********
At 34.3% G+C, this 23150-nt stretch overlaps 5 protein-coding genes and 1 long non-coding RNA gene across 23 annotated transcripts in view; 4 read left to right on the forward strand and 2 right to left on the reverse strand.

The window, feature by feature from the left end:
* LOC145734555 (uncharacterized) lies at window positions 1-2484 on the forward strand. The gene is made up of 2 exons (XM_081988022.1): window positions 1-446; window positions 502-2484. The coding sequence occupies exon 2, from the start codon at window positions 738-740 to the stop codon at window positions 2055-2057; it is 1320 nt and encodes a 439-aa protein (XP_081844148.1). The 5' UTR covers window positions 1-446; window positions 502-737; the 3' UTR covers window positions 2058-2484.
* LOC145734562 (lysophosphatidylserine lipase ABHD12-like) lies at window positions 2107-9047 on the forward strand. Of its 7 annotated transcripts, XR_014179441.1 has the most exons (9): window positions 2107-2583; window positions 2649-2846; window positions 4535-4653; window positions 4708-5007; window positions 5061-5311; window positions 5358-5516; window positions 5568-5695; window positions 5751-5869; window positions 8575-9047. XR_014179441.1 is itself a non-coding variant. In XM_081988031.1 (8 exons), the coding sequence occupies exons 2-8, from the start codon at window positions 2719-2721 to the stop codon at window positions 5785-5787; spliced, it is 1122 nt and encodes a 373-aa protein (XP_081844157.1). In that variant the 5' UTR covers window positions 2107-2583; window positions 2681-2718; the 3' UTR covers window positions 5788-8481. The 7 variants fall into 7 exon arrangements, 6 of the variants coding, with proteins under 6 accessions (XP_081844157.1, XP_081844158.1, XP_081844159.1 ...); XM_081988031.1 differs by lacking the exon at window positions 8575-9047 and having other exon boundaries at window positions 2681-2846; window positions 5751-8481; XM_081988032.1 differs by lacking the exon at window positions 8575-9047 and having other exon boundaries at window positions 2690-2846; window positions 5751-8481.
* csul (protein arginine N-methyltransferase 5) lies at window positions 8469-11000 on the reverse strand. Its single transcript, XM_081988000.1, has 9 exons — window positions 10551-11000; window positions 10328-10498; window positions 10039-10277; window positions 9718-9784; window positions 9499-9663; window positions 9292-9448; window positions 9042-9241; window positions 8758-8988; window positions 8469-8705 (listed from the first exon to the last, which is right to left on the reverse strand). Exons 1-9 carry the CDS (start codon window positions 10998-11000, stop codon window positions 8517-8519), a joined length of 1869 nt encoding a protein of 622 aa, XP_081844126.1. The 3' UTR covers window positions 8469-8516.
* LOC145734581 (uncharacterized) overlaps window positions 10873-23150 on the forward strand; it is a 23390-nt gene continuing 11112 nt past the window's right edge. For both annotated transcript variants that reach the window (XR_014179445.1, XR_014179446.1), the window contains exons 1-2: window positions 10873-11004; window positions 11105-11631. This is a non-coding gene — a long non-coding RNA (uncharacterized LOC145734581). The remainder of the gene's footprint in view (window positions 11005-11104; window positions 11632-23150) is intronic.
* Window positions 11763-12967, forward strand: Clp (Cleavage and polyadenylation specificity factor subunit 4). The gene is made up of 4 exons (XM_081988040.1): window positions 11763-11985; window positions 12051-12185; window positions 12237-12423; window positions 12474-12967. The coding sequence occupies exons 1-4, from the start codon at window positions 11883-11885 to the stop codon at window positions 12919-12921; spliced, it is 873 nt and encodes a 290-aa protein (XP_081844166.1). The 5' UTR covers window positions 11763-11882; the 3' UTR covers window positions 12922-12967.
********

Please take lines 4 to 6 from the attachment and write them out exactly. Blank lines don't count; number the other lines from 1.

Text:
* LOC145734562 (lysophosphatidylserine lipase ABHD12-like) lies at window positions 2107-9047 on the forward strand. Of its 7 annotated transcripts, XR_014179441.1 has the most exons (9): window positions 2107-2583; window positions 2649-2846; window positions 4535-4653; window positions 4708-5007; window positions 5061-5311; window positions 5358-5516; window positions 5568-5695; window positions 5751-5869; window positions 8575-9047. XR_014179441.1 is itself a non-coding variant. In XM_081988031.1 (8 exons), the coding sequence occupies exons 2-8, from the start codon at window positions 2719-2721 to the stop codon at window positions 5785-5787; spliced, it is 1122 nt and encodes a 373-aa protein (XP_081844157.1). In that variant the 5' UTR covers window positions 2107-2583; window positions 2681-2718; the 3' UTR covers window positions 5788-8481. The 7 variants fall into 7 exon arrangements, 6 of the variants coding, with proteins under 6 accessions (XP_081844157.1, XP_081844158.1, XP_081844159.1 ...); XM_081988031.1 differs by lacking the exon at window positions 8575-9047 and having other exon boundaries at window positions 2681-2846; window positions 5751-8481; XM_081988032.1 differs by lacking the exon at window positions 8575-9047 and having other exon boundaries at window positions 2690-2846; window positions 5751-8481.
* csul (protein arginine N-methyltransferase 5) lies at window positions 8469-11000 on the reverse strand. Its single transcript, XM_081988000.1, has 9 exons — window positions 10551-11000; window positions 10328-10498; window positions 10039-10277; window positions 9718-9784; window positions 9499-9663; window positions 9292-9448; window positions 9042-9241; window positions 8758-8988; window positions 8469-8705 (listed from the first exon to the last, which is right to left on the reverse strand). Exons 1-9 carry the CDS (start codon window positions 10998-11000, stop codon window positions 8517-8519), a joined length of 1869 nt encoding a protein of 622 aa, XP_081844126.1. The 3' UTR covers window positions 8469-8516.
* LOC145734581 (uncharacterized) overlaps window positions 10873-23150 on the forward strand; it is a 23390-nt gene continuing 11112 nt past the window's right edge. For both annotated transcript variants that reach the window (XR_014179445.1, XR_014179446.1), the window contains exons 1-2: window positions 10873-11004; window positions 11105-11631. This is a non-coding gene — a long non-coding RNA (uncharacterized LOC145734581). The remainder of the gene's footprint in view (window positions 11005-11104; window positions 11632-23150) is intronic.